What You Need to Know about Writing Data Management Plans (April 7-25, 2014) Description: Demand for data management plan consultants is growing as more granting agencies add this requirement. Most presentations concerning data management do not provide practical advice on how to consult with researchers writing a data management plan for grant submission. This course teaches participants about the elements of a successful data management plan, and provides practice critiquing data management plans in a supportive learning environment where no grant funding is at stake. Join two experienced data management plan consultants with experience in liaison librarianship and information technology as they demonstrate how all librarians have the ability to successfully consult on data management plan. Each week will include assigned readings, a written lecture, discussion questions, weekly assignments, and live chats with the instructors.
Participants will examine how data and metadata are defined, open data formats, dark archives, and secure repositories as well as addressing specialty concerns such as how securely preserve information related to at risk populations, etc. Selection of effective long term data preservation and sharing strategies will also be examined. Lastly, participants will evaluate sample data management plans from the sciences, social sciences, and the arts and humanities as a final project for the course. Critiques of each plan will be presented to the class during the final chat session at the end of the course.
- List specific data depository resources in order to formulate recommendations for researchers to securely deposit and share their data.
- Learn about how different funding agencies, and departments within those agencies, have different requirements for data management plans in order to determine how to effectively advise each researcher according to the requirements for their specific plan.
- Analyze sample data management plans in order to develop an understanding of what constitutes a thorough data management plan.
Presenters: Dee Ann Allison, Professor, University of Nebraska-Lincoln; Kiyomi Deards, Assistant Professor, University of Nebraska-Lincoln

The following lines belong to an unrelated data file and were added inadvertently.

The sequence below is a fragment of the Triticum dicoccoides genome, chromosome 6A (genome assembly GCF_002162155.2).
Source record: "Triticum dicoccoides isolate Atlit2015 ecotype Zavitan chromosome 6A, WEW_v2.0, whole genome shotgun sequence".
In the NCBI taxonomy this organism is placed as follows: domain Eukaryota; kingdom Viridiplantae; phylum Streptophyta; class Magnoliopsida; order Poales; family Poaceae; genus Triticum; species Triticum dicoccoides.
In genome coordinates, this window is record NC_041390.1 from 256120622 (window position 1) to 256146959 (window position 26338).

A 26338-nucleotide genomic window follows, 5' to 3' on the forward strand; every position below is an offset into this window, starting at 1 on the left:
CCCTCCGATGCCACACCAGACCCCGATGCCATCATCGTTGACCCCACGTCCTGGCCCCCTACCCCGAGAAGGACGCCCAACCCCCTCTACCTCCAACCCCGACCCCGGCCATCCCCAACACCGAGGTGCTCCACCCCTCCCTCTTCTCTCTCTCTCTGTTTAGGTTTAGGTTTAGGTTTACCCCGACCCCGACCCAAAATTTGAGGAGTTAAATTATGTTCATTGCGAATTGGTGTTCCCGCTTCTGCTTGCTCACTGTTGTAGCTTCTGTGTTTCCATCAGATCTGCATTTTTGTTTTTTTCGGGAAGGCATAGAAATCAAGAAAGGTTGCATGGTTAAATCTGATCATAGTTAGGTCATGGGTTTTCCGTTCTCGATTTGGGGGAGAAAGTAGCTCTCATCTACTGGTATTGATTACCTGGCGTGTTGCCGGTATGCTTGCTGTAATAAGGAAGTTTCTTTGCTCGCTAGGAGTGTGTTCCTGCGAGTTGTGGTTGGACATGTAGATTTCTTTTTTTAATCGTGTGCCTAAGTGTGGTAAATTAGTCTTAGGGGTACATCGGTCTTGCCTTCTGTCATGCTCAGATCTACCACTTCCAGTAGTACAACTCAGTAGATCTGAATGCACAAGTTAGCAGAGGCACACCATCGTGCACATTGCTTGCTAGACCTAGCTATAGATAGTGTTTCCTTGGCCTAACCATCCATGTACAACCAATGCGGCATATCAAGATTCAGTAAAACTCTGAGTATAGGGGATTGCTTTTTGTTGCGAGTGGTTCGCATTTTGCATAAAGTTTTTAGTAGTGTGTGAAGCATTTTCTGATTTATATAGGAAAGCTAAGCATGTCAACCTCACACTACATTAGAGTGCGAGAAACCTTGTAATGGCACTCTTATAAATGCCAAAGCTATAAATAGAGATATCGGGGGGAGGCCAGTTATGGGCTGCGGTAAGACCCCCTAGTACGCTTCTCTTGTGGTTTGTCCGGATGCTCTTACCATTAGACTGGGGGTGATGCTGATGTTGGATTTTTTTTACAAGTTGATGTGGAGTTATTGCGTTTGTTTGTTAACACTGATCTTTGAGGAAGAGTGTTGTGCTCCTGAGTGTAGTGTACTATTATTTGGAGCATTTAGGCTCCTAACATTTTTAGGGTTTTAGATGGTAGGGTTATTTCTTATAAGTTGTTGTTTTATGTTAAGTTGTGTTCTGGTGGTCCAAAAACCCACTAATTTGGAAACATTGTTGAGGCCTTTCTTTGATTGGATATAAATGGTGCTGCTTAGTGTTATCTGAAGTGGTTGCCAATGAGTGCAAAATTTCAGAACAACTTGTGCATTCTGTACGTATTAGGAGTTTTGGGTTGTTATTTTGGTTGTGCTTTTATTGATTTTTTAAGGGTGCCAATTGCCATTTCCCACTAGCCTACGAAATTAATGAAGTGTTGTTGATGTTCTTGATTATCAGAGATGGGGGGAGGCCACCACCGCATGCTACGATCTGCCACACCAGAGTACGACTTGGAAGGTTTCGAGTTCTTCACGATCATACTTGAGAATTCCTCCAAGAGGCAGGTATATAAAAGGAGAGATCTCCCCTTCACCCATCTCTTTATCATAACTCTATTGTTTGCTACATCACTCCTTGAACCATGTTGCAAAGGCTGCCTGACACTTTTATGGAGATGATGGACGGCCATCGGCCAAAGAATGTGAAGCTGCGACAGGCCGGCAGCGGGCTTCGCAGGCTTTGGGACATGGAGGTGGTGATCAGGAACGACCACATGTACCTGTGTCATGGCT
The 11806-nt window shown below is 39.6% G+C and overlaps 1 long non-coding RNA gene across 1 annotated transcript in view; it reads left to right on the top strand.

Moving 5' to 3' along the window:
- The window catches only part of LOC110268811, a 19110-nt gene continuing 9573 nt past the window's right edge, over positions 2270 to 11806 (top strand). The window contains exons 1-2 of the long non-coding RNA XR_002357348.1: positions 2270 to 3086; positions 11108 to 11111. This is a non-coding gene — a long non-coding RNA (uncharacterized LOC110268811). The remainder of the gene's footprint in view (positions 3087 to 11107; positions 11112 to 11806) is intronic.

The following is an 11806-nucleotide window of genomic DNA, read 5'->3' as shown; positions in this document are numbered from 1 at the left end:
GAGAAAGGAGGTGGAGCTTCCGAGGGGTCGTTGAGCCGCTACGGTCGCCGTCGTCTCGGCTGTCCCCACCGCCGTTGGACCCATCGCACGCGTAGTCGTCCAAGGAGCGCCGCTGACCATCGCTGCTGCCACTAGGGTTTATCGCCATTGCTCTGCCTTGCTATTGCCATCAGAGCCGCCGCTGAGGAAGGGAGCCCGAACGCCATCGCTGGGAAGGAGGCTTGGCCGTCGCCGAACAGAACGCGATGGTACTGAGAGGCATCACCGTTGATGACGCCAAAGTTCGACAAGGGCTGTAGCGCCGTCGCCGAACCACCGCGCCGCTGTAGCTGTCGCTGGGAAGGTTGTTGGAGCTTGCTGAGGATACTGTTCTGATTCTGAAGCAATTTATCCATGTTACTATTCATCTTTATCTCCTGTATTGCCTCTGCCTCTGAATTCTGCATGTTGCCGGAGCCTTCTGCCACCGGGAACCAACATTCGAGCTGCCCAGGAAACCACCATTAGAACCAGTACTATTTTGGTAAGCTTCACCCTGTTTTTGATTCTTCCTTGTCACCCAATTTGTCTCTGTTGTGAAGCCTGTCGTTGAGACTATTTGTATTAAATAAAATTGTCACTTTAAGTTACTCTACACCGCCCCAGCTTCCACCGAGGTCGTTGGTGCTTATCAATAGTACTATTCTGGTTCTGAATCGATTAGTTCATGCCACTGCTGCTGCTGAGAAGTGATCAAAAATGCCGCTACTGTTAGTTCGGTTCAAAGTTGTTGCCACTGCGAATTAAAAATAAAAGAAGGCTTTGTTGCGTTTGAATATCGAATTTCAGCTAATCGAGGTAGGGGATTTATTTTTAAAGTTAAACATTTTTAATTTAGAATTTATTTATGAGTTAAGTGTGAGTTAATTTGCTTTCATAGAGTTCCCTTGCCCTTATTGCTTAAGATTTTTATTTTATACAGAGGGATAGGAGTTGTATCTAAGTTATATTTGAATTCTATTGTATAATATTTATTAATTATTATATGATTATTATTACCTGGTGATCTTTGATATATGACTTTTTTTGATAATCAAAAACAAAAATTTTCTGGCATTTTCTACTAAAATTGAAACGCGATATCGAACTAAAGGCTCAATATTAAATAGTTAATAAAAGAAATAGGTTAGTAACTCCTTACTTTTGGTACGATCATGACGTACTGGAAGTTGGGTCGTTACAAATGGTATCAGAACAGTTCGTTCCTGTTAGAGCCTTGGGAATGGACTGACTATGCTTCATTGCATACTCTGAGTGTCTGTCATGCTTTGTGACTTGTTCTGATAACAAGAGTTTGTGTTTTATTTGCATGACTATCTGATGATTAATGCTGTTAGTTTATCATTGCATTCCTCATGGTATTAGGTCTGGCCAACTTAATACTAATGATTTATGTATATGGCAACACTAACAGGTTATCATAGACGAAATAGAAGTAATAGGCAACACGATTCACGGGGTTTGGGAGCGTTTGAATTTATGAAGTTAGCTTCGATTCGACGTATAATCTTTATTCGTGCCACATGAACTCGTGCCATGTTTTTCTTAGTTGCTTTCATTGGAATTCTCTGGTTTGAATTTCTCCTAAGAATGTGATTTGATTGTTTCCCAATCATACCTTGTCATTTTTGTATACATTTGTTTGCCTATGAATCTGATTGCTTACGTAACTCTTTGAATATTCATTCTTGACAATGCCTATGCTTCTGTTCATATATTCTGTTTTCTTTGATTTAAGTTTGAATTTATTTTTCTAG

LIVE WEBCAST –Scheduled for May 27
An Introduction to Data Management Plans (May 27, 2015)
Description: Data management is one of the hottest topics in librarianship due to the increasing number of funding agencies, both federal and private, that are requiring data management plans (DMPs) as part of the grant application process. Management of information and libraries are a natural fit but many librarians remain unsure of how they can effectively work with researchers creating DMPs.
Join two data management plan consultants as they provide a detailed guide to the basic principles of data management plan consultation that attendees can use to guide their own data management plan consultations. Discover how the skills and knowledge you already have can lead to a successful data management consultation. Participants will examine the elements of a data management plan, learning about data repository and preservation options, discuss the pros and cons of providing boilerplate language to researchers, and learn about tips and tricks for dealing with unique data management issues.
- Learn the required elements of a data management plan in order to evaluate the data management plans of their researchers.
- List specific resources related to data management plans, and data depositories, in order to formulate recommendations for researchers working on a data management plan.
- List specific issues that must be addressed in a data management plan regarding long term preservation of data, file formats, and disposal of physical samples in order to evaluate whether of not all types of data, and their preservation have been addressed by a data management plan.
Presenter(s): Dee Ann Allison, Professor, University of Nebraska-Lincoln; Kiyomi Deards, Assistant Professor, University of Nebraska-Lincoln
Interested in hosting ACRL 2014 scholarly communication road show workshop? Identify collaborators here!by Kara Malenfant-IL (staff) on Tue, Oct 8, 2013 at 11:00 am
Today's academic and research librarians increasingly act as change agents in the higher education community. Nowhere is this more true than in the realm of open access and scholarly communication. To help empower our community in accelerating the transformation of the scholarly communication system, ACRL is once again taking its popular scholarly “Scholarly Communications: From Understanding to Engagement” workshop on the road to five locations in 2014. The day-long workshop is led by two expert presenters at locations across the country, and the content is updated annually to meet the evolving needs of the community. New this year, we are shifting the timeline so that hosts selected for the subsidized version of the program will have longer to prepare and promote the workshop on their campuses.
The program continues its cost-sharing model as ACRL is committed to underwriting the bulk of the expense for delivering the road show, and the cost for successful host institutions is $2,000. The application to host is now available. Apply by Tuesday, November 12, 2013, at 5pm Central. Find out more on the program website.
In addition to the competitive subsidized version, you may bring this one-day workshop, at full cost, to your campus, chapter, or consortia year round.
If you are interested in applying to host the subsidized version of the workshop and would like to find other interested institutions in your area, you may publicly express your intent to apply by posting a comment in the discussion below. We hope this aids you in identifying potential collaborators so that you can consider submitting a joint application.